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Hurting restaurant industry takes another blow with new COVID-19 restrictions in some Oregon counties

Starting Nov. 11, restaurants in five counties, including Multnomah, can only have a maximum of 50 people inside at one time, including staff.

PORTLAND, Ore. — At Venti's Café Salem, the past seven and a half months have not been easy. Restaurants have had to pivot at every new guideline and mandate the state has thrown at them.

First, restaurants could only do takeout and delivery when dine-in service wasn't allowed. Then, when dining rooms finally opened up, a limited capacity of only 100 people was allowed inside and that included staff.

"Lot of adjusting for us, lot of ups and downs and technically having to pivot and adjust our entire model of business, really ,several times," said Venti's general manager Scott Stolberg.

Stolberg said he had to lay off his 16 staff at the beginning of the pandemic but has since offered a job back to each of them. He said some didn't feel comfortable coming back to work.

To increase seating capacity, restaurants created outdoor spaces. At Venti's, Stolberg said they landscaped a portion of the restaurant's grassy area to create more seating.

Now that the rainy Pacific Northwest weather is here, outdoor seating won't be as desirable to many diners.  At the same time, a new wave of COVID-19 cases has hit Oregon. Record-breaking cases have all come in the last seven days, with the highest one-day total of 805 cases reported on Wednesday.

The surge of new cases, hospitalizations, sporadic rate of spread, deaths and the daily metric rate led to the state to put a pause on five counties throughout Oregon.

The new measures will be in effect from Nov. 11-25 in Malheur, Marion, Multnomah, Jackson and Umatilla counties. They include the following:

  • Urging all businesses to mandate work from home to the greatest extent possible.
  • Pausing long-term care facility visits to protect staff and residents.
  • Reducing maximum restaurant capacity to 50 people (including customers and staff) for indoor dining, with a maximum party size of six. Continuing to encourage outdoor dining and takeout.
  • Reducing other indoor activity maximums capacity to 50 people (for example: gyms, fitness organizations/studios, bowling alleys, ice rinks, indoor sports, pools, museums).
  • Limiting social gatherings to your household, or no more than 6 people if the gathering includes those from outside your household, reducing the frequency of those social gatherings (significantly in a two-week period), and keeping the same 6 people in your social gathering circle.

RELATED: Gov. Brown announces 2-week pause on social activities in counties where COVID-19 spread is on the rise

The reduction of restaurant capacity is yet another blow to the already hurting restaurant industry.

"We're coming from 76 seatable seats in the building and now we have to reduce that to 50 people in the building total," Stolberg said. "You're easily looking at a minimum of 10 employees on staff, so do the math there. We can only have about 40 customers and that basically means that a third of our restaurant will be unseatable."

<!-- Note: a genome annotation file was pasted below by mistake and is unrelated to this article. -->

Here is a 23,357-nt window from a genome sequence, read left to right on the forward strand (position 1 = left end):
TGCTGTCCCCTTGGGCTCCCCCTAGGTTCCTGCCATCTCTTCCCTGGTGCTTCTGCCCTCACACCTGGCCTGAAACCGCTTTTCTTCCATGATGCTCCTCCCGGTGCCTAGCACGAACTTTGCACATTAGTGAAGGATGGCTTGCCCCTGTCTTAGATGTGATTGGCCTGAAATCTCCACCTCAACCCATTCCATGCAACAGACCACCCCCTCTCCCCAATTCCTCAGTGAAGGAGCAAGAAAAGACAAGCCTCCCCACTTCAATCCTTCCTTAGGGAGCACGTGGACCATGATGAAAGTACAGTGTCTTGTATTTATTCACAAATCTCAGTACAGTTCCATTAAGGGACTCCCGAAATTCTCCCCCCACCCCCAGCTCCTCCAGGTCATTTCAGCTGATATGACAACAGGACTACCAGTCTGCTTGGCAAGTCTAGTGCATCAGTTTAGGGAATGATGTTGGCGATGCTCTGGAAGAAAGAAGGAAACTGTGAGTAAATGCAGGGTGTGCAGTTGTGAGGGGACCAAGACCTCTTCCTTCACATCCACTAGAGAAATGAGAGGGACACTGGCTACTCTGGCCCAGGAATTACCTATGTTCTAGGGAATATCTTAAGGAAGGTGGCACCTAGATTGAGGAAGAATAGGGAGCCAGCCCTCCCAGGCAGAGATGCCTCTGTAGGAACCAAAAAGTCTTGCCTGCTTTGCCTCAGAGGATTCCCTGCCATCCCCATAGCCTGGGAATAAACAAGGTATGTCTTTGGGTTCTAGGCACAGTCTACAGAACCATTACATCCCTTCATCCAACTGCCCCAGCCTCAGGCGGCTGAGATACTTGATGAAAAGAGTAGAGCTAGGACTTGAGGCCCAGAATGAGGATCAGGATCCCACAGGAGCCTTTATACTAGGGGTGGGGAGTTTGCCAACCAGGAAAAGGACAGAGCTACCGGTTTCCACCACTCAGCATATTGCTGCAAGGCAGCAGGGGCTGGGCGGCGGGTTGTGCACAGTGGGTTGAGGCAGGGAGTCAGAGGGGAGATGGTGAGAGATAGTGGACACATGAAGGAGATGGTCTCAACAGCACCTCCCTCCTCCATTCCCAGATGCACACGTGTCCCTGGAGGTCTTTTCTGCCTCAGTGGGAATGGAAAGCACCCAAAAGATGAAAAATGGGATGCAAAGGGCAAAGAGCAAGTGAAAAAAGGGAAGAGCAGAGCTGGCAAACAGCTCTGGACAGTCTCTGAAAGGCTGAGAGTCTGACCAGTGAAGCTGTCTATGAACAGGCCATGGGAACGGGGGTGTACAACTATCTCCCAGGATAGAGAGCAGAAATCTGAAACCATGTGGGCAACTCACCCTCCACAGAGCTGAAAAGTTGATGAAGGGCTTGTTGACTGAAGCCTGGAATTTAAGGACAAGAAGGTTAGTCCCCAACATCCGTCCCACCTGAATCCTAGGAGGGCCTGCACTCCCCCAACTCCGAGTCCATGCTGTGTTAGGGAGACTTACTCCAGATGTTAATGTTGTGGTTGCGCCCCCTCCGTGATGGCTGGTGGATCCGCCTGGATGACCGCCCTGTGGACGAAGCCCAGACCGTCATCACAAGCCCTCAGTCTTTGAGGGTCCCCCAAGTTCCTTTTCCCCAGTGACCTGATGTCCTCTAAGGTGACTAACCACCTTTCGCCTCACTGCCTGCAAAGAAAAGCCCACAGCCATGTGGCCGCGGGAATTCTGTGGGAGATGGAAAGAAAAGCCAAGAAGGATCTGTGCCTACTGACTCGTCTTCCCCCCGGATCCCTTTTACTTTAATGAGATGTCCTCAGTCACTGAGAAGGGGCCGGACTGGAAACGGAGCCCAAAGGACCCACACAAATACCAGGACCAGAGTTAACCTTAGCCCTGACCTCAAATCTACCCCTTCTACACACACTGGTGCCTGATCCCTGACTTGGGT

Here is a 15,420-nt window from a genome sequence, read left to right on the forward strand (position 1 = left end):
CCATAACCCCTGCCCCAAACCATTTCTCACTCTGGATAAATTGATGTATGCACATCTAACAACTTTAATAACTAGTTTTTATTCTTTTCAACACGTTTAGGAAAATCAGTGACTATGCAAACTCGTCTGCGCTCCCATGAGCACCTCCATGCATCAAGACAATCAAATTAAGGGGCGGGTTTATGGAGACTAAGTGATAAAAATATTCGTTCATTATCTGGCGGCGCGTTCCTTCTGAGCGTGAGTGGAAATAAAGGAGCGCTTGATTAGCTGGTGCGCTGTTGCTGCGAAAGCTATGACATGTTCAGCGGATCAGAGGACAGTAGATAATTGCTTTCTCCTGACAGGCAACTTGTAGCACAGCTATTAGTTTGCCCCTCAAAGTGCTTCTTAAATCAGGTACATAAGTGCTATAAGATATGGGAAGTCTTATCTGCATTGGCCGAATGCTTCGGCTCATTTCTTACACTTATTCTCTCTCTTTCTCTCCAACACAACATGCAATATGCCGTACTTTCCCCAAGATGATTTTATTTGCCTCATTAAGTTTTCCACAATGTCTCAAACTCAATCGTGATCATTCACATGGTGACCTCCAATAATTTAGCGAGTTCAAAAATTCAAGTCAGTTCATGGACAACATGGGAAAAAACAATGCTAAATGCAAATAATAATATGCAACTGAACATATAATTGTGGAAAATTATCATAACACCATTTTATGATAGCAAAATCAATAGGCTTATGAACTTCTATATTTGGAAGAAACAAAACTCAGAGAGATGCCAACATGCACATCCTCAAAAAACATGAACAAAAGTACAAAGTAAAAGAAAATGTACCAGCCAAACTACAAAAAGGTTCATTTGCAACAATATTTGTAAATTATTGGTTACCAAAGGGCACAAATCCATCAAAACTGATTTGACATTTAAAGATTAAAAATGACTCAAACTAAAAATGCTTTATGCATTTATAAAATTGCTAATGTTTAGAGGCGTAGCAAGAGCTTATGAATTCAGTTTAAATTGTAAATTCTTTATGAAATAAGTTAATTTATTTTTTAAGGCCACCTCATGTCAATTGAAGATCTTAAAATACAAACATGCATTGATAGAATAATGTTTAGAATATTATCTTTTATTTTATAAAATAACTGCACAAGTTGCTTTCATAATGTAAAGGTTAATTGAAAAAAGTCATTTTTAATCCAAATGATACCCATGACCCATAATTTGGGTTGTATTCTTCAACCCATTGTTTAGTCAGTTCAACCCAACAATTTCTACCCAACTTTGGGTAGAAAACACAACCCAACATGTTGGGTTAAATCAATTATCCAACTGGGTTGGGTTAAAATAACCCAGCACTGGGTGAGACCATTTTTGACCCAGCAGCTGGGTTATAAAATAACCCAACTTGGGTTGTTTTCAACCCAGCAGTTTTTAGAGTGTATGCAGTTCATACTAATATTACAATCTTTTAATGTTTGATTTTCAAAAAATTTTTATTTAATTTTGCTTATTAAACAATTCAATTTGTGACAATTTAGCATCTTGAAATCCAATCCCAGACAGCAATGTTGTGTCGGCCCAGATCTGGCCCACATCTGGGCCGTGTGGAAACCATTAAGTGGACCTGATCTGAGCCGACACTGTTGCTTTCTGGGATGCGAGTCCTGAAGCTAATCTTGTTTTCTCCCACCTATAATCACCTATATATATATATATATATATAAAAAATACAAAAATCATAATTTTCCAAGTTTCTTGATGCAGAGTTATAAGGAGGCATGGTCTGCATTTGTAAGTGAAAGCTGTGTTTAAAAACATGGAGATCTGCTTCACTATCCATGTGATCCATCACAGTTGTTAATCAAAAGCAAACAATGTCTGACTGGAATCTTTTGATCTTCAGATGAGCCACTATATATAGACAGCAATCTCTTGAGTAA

The state's reason for waiting four days until this new mandate takes effect was to allow restaurants time to adjust and use product they had already purchased.

"We know that these are going to have tremendous impacts on businesses," said Dr. Dean Sidelinger with the Oregon Health Authority. "Businesses that have ordered food, planned for what's happening on the weekend, so we want to try and lessen that impact by giving some notice to businesses as they move forward."

The Old Spaghetti Factory has four locations in the Portland area. The South Waterfront location is the most affected during the two-week order. The building is around 12,000 to 15,000 square feet. 

"One hundred people in our restaurant at 6-foot social distancing and that includes employees. We don't even fill up a quarter of the way," said Chris Hein, vice president of food and beverage for the Old Spaghetti Factory.

He says even with 6 feet of distancing between customers, they could hold upwards of 220 or so safely.

"Hearing the guidelines, what's a little frustrating is having them tell us how to do it without understanding our business model and how we can work together to do it together," Hein said.

Hein said he understands the state's position and agrees with what they are doing. He said it's not about profits, but keeping the customers happy when they see an empty dining room and wonder why they need to wait for a table.

"The safety of our guests and our team members is of the utmost importance to us," Hein said.

The Oregon Restaurant and Lodging Association (ORLA), which represents about 1,800 restaurants around the state, argues that the lack of workplace outbreaks connected to the restaurant industry doesn't warrant more restrictions.

In a statement emailed to KGW, ORLA CEO and President Jason Brandt said, “We are one of the largest employers in Oregon and the efforts being undertaken by our operators across the state is nothing short of monumental. The weekly data continues to prove the importance of controlled, regulated environments like restaurants as an alternative to private gatherings. We are literally making decisions that could drive us in the wrong direction as a state.”

The group had petitioned Gov. Kate Brown just last week to ease up restrictions on closing hours for restaurants and bars to midnight. Currently, all eating establishments must close by 10 p.m. Gov. Brown's office said she was not giving any consideration to their proposal due to a rise in cases.

RELATED: Oregon restaurants, bars ask to stay open until midnight

Brandt's release went on to say that ORLA will be keeping track of all wages lost during the two-week order to show the impact of the new regulations.